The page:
What really bothered me was the rats. I know thereís this chauvinist thing where men would say women are just afraid of mice and rats but these were not little mice, these were huge rats, the size of cats that were in the cells, in the passages all the time. I would sit and eat my food and three of these rats would just sit and look at me. Iíd be in the yard praying, the rats would just be around me and Iíd get up and chase them but theyíd come back in. I had to use my clothes eventually, we did get a change of clothes, I had to use my towels and clothes to block the access where they were coming in under the door and the rats just used to rip all that and eventually come in. One particular evening one was crawling on me and I didnít quite mind until it got to my neck, I went totally berserk, I screamed the whole prison down. The other prisoners wanted to know what was wrong and I told them it was a rat that was on my neck so they all got angry and the whole prison screamed. The guards came running as they didnít know where this problem started. When they eventually came they found me in the corner and I was actually eating my T-shirt. Thatís how berserk I went.

MR DLAMINI: Mrs Narkedien at some stage you were transferred to Klerksdorp Prison, was it after the sentencing and why Klerksdorp Prison? Iím sure youíll tell us of your experience there?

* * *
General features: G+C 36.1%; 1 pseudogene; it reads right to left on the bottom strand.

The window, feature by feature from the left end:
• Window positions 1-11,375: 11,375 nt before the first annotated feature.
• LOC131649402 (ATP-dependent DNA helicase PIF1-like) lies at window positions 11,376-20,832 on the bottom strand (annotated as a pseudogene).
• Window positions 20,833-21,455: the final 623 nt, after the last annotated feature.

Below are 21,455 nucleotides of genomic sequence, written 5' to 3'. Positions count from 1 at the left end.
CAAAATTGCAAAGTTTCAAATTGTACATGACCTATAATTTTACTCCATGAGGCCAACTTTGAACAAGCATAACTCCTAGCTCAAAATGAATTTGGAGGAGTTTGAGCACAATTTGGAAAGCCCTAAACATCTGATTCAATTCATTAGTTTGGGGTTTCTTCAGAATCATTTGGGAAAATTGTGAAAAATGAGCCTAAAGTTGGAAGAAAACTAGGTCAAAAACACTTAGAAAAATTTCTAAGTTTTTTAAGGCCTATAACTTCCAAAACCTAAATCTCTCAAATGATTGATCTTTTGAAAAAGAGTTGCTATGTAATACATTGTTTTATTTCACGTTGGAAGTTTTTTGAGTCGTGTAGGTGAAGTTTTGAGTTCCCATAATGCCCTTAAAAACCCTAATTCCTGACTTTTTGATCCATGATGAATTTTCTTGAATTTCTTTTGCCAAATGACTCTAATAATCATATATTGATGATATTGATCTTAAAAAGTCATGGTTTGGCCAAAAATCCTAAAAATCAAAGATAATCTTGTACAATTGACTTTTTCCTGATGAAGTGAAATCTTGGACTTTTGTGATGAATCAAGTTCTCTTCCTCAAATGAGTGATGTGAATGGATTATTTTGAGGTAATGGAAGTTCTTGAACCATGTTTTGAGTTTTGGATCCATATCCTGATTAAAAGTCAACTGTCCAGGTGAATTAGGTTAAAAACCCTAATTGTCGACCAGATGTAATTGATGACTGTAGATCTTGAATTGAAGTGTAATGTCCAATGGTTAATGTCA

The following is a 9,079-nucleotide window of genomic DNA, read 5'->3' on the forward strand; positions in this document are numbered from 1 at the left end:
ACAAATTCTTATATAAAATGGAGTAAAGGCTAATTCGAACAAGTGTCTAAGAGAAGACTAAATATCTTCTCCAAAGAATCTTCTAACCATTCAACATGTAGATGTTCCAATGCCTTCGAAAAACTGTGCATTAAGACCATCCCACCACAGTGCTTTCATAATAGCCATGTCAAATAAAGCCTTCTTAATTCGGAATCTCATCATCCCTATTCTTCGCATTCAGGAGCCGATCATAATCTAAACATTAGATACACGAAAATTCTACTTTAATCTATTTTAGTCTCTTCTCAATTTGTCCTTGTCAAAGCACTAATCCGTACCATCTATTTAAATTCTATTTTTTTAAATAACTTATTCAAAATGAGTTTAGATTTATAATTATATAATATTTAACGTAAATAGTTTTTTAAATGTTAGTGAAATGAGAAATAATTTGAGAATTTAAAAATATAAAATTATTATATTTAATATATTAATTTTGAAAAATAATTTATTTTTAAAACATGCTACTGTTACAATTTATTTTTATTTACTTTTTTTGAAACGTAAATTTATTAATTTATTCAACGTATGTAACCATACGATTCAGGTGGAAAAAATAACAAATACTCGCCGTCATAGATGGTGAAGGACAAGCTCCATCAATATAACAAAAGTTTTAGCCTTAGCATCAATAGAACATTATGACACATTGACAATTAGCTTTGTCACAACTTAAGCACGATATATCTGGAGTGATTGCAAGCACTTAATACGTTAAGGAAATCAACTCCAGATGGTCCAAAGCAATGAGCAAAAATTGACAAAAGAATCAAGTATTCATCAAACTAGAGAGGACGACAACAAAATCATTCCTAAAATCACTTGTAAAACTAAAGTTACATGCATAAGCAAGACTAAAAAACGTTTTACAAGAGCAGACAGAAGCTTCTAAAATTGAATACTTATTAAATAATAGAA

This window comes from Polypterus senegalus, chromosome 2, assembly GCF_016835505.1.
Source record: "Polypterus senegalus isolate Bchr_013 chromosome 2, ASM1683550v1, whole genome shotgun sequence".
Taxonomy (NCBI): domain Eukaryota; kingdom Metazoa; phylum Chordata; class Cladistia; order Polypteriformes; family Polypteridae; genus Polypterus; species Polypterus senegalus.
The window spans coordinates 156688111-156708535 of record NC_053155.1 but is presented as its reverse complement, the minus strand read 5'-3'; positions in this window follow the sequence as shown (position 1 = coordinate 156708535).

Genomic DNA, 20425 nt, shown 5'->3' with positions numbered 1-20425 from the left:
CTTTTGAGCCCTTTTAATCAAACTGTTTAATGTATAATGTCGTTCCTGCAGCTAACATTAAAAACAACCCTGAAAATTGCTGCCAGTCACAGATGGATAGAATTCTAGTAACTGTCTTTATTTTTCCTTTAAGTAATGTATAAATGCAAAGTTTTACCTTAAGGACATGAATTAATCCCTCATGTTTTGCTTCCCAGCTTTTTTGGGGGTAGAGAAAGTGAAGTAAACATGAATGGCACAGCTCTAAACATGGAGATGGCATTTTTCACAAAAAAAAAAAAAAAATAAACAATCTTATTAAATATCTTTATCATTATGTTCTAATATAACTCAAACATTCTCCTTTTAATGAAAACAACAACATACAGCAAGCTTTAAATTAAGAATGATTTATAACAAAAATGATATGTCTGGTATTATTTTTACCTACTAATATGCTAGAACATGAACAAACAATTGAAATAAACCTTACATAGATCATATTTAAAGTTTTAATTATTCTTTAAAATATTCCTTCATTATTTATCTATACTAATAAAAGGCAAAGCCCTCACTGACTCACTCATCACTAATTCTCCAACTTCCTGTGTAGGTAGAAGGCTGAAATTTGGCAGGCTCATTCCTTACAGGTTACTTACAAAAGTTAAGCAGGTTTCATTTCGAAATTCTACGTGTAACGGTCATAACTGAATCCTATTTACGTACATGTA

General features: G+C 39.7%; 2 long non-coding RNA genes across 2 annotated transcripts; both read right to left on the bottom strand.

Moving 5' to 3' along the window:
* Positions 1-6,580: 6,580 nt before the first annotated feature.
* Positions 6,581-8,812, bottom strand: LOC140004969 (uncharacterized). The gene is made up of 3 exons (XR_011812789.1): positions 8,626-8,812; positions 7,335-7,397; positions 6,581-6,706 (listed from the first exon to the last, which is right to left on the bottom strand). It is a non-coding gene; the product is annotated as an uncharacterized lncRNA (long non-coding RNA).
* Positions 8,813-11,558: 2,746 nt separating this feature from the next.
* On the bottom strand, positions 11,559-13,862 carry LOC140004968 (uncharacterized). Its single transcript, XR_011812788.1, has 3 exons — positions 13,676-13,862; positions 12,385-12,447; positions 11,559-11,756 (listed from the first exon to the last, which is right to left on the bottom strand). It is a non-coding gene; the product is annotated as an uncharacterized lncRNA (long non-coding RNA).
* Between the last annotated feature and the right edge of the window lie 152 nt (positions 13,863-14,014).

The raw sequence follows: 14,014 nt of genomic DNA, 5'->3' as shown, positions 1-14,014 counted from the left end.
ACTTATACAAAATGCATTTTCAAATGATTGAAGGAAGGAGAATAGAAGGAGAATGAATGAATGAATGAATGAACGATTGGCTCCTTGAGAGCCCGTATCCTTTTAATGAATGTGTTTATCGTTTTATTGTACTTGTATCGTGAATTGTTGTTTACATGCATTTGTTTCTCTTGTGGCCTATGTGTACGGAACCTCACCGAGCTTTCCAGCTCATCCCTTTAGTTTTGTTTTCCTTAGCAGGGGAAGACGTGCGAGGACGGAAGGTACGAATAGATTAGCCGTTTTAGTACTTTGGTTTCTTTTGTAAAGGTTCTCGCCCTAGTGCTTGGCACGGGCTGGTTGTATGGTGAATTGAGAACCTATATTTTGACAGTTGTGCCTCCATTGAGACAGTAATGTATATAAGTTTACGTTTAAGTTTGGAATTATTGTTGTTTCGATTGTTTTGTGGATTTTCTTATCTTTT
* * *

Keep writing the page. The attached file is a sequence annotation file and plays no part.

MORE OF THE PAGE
MRS NARKEDIEN: I think before I got to Klerksdorp if I can just say that when I was Pietermaritzburg Female Prison for two or three months when I was attending the trial at the Pietermaritzburg Supreme Court, I was charged with about eighteen different counts of terrorism, furthering the aims of the ANC, the Magoo bombing, the raid we did on the Edenvale hospital to rescue Gordon Webster.

Every time I left the prison I would first have to get dressed and then as soon as the vehicles arrived, there was a whole convoy that used to escort me to the prison and back, as soon as they arrived I had to strip naked for about three or four prison wardresses. I had to strip naked and they would go through everything, one would go through my files, my briefcase and the other one would take all my clothing and take all the seams to see what I was hiding there. I had to stand fully naked and I used to say never, Iím not going to take my panties off for you, you do all the searching and when youíre finished Iíll pull it down quickly and I had to do that every single day for two and a half months, when I returned it was the same process. Theyíd follow me to my cell, Iíd have to take off everything and stand there semi-naked as I wanted to, they would do everything and then the quick pull-down.